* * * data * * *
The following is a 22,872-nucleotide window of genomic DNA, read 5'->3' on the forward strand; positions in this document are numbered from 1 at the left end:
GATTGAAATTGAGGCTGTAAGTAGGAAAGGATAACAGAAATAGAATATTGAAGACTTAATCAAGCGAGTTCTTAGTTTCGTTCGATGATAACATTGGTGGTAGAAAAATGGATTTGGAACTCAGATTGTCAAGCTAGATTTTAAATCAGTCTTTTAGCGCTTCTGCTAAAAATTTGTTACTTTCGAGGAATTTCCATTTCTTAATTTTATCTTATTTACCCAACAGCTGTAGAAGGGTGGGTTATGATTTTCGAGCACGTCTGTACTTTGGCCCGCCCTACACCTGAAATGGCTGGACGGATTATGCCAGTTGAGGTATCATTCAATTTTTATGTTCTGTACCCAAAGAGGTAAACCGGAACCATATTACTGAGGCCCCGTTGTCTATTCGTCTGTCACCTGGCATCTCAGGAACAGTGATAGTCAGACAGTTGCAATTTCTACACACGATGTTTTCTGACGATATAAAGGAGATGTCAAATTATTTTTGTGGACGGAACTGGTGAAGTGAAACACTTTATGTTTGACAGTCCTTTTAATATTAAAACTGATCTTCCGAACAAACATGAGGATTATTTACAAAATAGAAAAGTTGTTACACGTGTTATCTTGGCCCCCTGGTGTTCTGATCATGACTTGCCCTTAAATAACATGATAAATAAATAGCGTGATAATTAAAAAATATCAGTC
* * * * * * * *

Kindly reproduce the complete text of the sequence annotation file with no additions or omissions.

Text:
The following is a 22,872-nucleotide window of genomic DNA, read 5'->3' on the forward strand; positions in this document are numbered from 1 at the left end:
GATTGAAATTGAGGCTGTAAGTAGGAAAGGATAACAGAAATAGAATATTGAAGACTTAATCAAGCGAGTTCTTAGTTTCGTTCGATGATAACATTGGTGGTAGAAAAATGGATTTGGAACTCAGATTGTCAAGCTAGATTTTAAATCAGTCTTTTAGCGCTTCTGCTAAAAATTTGTTACTTTCGAGGAATTTCCATTTCTTAATTTTATCTTATTTACCCAACAGCTGTAGAAGGGTGGGTTATGATTTTCGAGCACGTCTGTACTTTGGCCCGCCCTACACCTGAAATGGCTGGACGGATTATGCCAGTTGAGGTATCATTCAATTTTTATGTTCTGTACCCAAAGAGGTAAACCGGAACCATATTACTGAGGCCCCGTTGTCTATTCGTCTGTCACCTGGCATCTCAGGAACAGTGATAGTCAGACAGTTGCAATTTCTACACACGATGTTTTCTGACGATATAAAGGAGATGTCAAATTATTTTTGTGGACGGAACTGGTGAAGTGAAACACTTTATGTTTGACAGTCCTTTTAATATTAAAACTGATCTTCCGAACAAACATGAGGATTATTTACAAAATAGAAAAGTTGTTACACGTGTTATCTTGGCCCCCTGGTGTTCTGATCATGACTTGCCCTTAAATAACATGATAAATAAATAGCGTGATAATTAAAAAATATCAGTC